11 Sneaky Signs You Might Be Dehydrated
One popular candy bar slogan says, "Hungry? Why Wait?" The same holds true for thirst.
"If you're feeling thirsty, you are already behind on your hydration," explains Dr. Irvin Sulapas, M.D., a primary care sports medicine physician at Baylor College of Medicine in Houston.
H2O is an oh-so important part of our overall well being, adds Mary Stewart, R.D., L.D., the founder of Cultivate Nutrition in Dallas. "Approximately 60 percent of your body weight is made of water, which is distributed throughout your body with two-thirds of the water within your cells and one-third circulating outside of your cells.
"Water is essential for every function in your body. When this fluid circulating throughout your cells, organs, tissues and blood is limited, it doesn't allow your body to function optimally," she says.
That's when you might start to experience some subtle yet important signals from your body that it's dehydrated.
Symptoms of Dehydration You Should Know
"Dehydration can occur for many reasons. We lose water everyday through urine, bowel movement, breath, and perspiration. When we don't properly replenish our fluid loss, dehydration kicks in," Stewart says.
The signs and symptoms of dehydration include:
- Low energy
- Dry mouth
- Frequent hunger: "Your brain may be confusing thirst with hunger," says Laura Burak, R.D, owner of Laura Burak Nutrition in Roslyn, N.Y. and the author of Slim Down With Smoothies.
- Dry skin
- Bloating: This is due to an imbalance of sodium and water in the body, Burak says. "Salt and water stick together so when you eat more salty foods, you retain more water, but when you hydrate with enough water, you help the extra salt leave your body when you go to the bathroom."
- Digestive distress
- Constipation: Because there's not enough water to usher out waste, especially fiber-rich foods.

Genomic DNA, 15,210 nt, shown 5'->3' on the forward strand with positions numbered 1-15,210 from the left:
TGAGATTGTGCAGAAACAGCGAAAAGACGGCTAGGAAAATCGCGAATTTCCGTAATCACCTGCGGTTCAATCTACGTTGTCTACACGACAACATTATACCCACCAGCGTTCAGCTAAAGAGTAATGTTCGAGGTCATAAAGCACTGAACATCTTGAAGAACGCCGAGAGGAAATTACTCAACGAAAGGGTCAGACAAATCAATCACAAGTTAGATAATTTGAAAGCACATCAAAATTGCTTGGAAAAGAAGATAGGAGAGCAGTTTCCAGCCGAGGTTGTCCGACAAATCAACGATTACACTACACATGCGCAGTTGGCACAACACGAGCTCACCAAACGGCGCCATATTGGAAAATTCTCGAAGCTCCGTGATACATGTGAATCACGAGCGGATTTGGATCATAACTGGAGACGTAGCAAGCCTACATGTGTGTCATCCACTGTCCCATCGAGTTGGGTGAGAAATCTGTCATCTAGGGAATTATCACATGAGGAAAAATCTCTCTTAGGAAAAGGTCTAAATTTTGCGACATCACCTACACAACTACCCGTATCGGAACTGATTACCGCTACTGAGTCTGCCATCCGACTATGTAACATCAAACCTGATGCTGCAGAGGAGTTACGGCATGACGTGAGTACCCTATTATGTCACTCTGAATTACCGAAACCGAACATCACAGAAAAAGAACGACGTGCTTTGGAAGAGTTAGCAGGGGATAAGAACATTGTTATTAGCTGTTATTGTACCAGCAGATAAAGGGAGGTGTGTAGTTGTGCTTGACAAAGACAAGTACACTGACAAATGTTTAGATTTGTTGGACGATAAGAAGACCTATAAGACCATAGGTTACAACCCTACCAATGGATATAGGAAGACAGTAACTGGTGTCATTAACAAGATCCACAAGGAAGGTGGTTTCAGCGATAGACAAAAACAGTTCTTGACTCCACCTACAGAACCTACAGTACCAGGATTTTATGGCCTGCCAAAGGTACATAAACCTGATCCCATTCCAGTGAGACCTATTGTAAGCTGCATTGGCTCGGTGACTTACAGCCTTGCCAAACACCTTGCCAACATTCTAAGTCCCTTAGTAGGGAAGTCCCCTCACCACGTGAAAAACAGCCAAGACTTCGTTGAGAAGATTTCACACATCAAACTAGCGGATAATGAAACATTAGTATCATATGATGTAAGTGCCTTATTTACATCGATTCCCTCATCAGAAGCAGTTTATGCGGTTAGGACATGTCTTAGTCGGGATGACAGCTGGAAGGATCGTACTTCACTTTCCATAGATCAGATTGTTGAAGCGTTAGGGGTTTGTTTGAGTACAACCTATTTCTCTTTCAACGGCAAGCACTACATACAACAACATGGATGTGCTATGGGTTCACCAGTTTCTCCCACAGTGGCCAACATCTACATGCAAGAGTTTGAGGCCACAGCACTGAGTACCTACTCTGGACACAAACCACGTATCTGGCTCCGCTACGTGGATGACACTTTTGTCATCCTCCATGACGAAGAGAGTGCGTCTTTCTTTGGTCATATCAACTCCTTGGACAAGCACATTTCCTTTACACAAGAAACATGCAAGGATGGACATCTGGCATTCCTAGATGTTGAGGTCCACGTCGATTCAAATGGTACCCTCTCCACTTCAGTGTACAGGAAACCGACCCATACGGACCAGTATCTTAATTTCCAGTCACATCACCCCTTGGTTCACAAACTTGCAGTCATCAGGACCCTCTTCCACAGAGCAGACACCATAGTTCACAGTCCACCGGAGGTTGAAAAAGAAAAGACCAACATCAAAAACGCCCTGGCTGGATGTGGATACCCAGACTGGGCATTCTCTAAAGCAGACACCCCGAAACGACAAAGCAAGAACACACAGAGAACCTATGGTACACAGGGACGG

- Infrequent urination
- Dark yellow urine: "Your body is trying to conserve the water that you have, so the urine becomes more concentrated," Sulapas explains.
What to Do if You Think You Might Be Dehydrated
It's ideal to treat dehydration ASAP, and we have good news for you on that front: Your prescription is free and already in your home.
"Water is definitely the gold standard for staying hydrated. According to the Institute of Medicine, the general recommendation for total water intake is 11 ½ cups per day for adult women and 15 ½ cups per day for adult men," Stewart says. "Individual needs will vary based on age, weight, environment, activity level, and overall health, though, and total water intake is defined as water that comes from food, water, and other beverages."
Stewart suggests drinking at least 64 ounces of plain water (eight 8-ounce glasses) per day, with the other liquids coming from tea, coffee (yep, it counts!), milk, and water-rich foods. For reference, each of these fruits and vegetables are more the 85 percent water:
"I tell my clients to try to follow the 80/20 rule. Aim for 80 percent of your total water intake from water and 20 percent from other food and beverage sources. And, as always, pay attention to how you feel. If you start to experience symptoms of dehydration, that is a sign your water quota may need to be ramped up," Stewart says.
If there's one thing that every single person can start improving today, it's drinking more water, Burak adds. At first, you might forget to drink because you're busy or you typically wait until you're thirsty to drink.
"But just like any other habit, this is another one that can be adjusted with time and let me tell you, it's life-changing," Burak says.
Need a little nudge to drink more H2O? Try an inspiring bottle like this Elvira 32-Ounce Motivational Fitness Sports Water Bottle with Time Marker or keep a pitcher of filtered water front and center in your fridge.